non slip rubber - what is the non-slippiest?

I do a bit of windsurfing and the masts have got narrower over the years. I have an adapter that goes on the mast and then the clamp on the boom clamps to the adapter. Unfortunately the adapter is made from a fairly hard plastic and the joint slips.
It is just a round pole with a round clamp, the clamp is oversize.
I want to make my own adapter and had a look on ebay. I saw two possibilities. Silicone sheet and reinforced conveyor belt, both at 6mm thick.
Any thoughts for a good material which will not let the clamp slip down? thanks
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On Sunday, 26 July 2020 15:25:48 UTC+1, misterroy wrote:

Dycem matting
https://dycem-ns.com/marine
Available from disability aids suppliers for gripping jars and things.
Owain
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That is the stuff I mentioned but it does get dirty and then its not so non slip it also stretches. Brian
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The trouble is that the non slippiest tends to get itself coated in stuff and is then not so non slip like the material in those non slip mats, which you can get on a roll, and its wonderful when new, but... So is the problem up and down slippage or rotational? I would have thought it should rotate, but not move up and down, in which case some kind of araldite on rings top and bottom would seem to be needed. Brian
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On Sunday, July 26, 2020 at 4:49:59 PM UTC+1, Brian Gaff (Sofa) wrote:

Up and down slippage is the problem
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On Sunday, July 26, 2020 at 4:49:59 PM UTC+1, Brian Gaff (Sofa) wrote:

Some Dycem bought. Hopefully no swearing at the clamp next time I am out.
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On 26/07/2020 15:25, misterroy wrote:

Not quite sure I follow (as another poster has said). Is it that the boom slips down the mast? Is the boom expected to have freedom to rotate about the mast or not? Or does the mast rotate at the board joint.
If you have rubber and a reasonably tight clamp I would not expect it to slip, so no need for the tacky no-slip materials like Dycem or those little mats you can use to stop mobiles from sliding around on the dashboard. Best if it is clamped up dry, of course. I'd go for a softer rubber that will adapt better to surface roughness than, say, reinforced belting. Something like inner tube material? Some things will be more ozone and UV resistant than others but if it is going to be replaceable that doesn't matter so much.
Googling "windsurfer boom clamp" seems to throw things up for a tenner.
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wrote:

Bit of bicycle innertube? Free at bicycle shops, not much more new.
Thomas Prufer
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On Monday, July 27, 2020 at 7:26:28 AM UTC+1, Thomas Prufer wrote:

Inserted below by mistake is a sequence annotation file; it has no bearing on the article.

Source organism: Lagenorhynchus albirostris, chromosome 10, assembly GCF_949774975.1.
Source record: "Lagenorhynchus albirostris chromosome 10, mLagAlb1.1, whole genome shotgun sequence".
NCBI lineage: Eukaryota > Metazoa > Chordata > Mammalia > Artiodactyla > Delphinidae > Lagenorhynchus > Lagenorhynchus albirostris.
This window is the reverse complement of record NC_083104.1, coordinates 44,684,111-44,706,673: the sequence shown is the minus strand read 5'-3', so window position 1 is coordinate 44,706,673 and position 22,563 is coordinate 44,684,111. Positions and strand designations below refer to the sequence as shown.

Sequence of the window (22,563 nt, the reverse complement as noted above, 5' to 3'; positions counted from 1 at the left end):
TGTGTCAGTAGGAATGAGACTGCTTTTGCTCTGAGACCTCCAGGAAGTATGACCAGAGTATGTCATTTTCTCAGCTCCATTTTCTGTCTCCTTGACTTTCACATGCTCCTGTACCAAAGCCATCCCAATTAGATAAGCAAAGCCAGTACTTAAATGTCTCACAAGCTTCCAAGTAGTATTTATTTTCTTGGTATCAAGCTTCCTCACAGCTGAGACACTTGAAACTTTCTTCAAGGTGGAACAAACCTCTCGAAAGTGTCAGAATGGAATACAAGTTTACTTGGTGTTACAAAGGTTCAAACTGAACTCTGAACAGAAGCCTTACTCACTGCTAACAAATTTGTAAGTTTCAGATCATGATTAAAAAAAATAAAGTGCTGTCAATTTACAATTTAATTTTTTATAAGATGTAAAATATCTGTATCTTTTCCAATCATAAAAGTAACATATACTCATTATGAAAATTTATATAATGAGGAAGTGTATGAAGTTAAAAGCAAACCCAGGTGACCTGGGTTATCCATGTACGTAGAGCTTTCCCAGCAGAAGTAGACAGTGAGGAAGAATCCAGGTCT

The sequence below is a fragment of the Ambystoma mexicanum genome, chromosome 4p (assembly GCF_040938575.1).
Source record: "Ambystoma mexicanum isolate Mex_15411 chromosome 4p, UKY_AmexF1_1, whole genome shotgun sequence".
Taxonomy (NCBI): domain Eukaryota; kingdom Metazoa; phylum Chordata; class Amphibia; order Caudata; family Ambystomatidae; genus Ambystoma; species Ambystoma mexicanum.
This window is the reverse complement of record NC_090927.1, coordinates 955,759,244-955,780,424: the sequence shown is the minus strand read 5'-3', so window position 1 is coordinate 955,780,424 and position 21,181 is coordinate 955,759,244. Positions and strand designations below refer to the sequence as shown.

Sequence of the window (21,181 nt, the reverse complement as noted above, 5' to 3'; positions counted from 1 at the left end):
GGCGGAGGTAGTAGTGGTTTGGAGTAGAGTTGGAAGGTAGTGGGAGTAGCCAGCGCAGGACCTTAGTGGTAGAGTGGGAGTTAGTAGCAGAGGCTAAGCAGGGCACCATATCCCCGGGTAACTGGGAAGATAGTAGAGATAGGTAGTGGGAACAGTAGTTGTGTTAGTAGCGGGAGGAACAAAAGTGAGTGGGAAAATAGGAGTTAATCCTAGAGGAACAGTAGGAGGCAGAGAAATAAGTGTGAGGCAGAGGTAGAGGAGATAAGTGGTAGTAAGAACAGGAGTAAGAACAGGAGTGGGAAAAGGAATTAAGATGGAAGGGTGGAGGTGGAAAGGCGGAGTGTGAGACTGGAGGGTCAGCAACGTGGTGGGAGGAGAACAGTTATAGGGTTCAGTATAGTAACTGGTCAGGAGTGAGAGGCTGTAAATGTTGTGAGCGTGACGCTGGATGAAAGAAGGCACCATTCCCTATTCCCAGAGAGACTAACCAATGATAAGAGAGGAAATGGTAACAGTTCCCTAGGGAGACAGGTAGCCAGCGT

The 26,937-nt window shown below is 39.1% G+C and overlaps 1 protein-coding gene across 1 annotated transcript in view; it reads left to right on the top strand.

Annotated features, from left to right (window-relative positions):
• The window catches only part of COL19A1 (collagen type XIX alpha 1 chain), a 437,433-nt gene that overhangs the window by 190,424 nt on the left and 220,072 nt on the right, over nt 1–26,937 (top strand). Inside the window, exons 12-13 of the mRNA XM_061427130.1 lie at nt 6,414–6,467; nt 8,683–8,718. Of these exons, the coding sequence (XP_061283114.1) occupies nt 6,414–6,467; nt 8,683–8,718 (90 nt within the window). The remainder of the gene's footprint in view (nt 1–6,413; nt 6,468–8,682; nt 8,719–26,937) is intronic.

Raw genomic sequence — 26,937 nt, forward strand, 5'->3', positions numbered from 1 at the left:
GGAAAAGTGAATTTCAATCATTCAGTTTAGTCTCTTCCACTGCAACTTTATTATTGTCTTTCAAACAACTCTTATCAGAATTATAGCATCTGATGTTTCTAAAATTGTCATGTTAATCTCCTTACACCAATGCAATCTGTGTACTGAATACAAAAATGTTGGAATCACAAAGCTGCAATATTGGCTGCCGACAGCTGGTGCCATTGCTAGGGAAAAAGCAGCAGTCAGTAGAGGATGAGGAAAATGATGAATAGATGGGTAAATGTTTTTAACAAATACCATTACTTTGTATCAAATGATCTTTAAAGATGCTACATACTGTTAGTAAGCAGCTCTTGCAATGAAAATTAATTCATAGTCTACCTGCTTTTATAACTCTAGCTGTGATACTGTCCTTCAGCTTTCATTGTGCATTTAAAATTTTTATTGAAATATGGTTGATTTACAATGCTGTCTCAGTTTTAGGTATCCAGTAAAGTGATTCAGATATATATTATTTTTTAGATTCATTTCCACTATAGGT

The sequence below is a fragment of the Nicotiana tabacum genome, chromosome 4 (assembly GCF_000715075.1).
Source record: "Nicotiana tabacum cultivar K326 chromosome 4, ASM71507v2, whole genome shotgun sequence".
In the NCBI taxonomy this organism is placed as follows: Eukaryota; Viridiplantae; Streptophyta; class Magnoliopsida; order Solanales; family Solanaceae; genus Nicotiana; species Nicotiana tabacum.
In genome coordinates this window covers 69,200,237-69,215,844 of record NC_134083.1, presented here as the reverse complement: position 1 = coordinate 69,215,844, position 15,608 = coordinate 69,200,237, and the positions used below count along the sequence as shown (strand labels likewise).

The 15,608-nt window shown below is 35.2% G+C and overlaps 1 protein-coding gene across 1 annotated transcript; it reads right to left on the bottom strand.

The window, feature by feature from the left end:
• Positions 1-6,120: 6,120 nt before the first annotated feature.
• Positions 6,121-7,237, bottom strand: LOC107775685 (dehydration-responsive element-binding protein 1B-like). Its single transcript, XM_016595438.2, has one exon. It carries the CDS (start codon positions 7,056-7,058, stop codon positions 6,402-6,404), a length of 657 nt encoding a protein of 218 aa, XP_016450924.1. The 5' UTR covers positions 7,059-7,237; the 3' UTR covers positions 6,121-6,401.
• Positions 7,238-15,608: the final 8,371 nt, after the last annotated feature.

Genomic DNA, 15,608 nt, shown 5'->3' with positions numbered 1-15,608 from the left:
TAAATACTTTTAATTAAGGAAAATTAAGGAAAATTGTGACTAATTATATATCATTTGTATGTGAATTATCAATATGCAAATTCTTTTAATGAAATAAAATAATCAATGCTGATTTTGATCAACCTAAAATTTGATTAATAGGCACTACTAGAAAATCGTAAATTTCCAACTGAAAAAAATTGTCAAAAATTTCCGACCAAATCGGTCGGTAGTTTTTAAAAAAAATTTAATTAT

I have tried the bike inner tube, and the tyre too, both slip. I have also bought an adapter made for the job, and it slips easily. The tyre is the best so far, but it still slips quite quickly. I have a friend with a printer Tim, I'll ask him if the Dychem slips.
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wrote:

You could try mounting it with double sided sticky tape, as used for golf club grips?
This is how it's done for golf club grips: sticky tape stuck to shaft, peel off outer protective tape, exposing outer sticky side. Coat tape with solvent (white spirit, Stoddard solvent, naphta, special solvent, ...) and also use the solvent as a lube inside the rubber grip. Slip the grip over the sticky tape, which is now not sticky because of the solvent. The grips are generally a very tight fit, and it will work easily *if* there's enough solvent, and if it dies up or gets wiped off, the grip may get stuck halfway on. Then, let dry: the solvent evaporates eventually (overnight to 24 h), the stickyness returns, fixing the grip in place. This is pretty permanent: the usual method on removing the grip is to cut it with a knife and peel it off. See youtube for more...
I expect that a tight-fitting tube slipped on forcibly would hold better than a tyre, which is open, but that's just a guess.
Thomas Prufer
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On Monday, July 27, 2020 at 10:31:23 AM UTC+1, Thomas Prufer wrote:

Gonna file this for other operations.
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On 27/07/2020 08:59, misterroy wrote:

Sounds like it is not clamping tight enough. Presumably it has to be removable, so can't be "glued" solid? Perhaps if you glued one layer of inner tube to each part so that you are then clamping rubber to rubber?
Remember that inner tube is lubricated with talc to stop it sticking. I would try to clean it by scrubbing with detergent, then abrading with sandpaper to improve the key.
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On Mon, 27 Jul 2020 00:59:35 -0700 (PDT), misterroy

Np.
I it seems there isn't a day goes by when I don't design and print stuff these days. Things that I could possibly fabricate from wood or steel or turn but it's a darn sight easier to print. ;-)
Yesterday, whilst waiting for a bracket to print, I designed little retainers to stop rowlock crutches accidentally coming out of their rowlocks (as I can't seem to find the commercial ones any more).
Cheers, T i m
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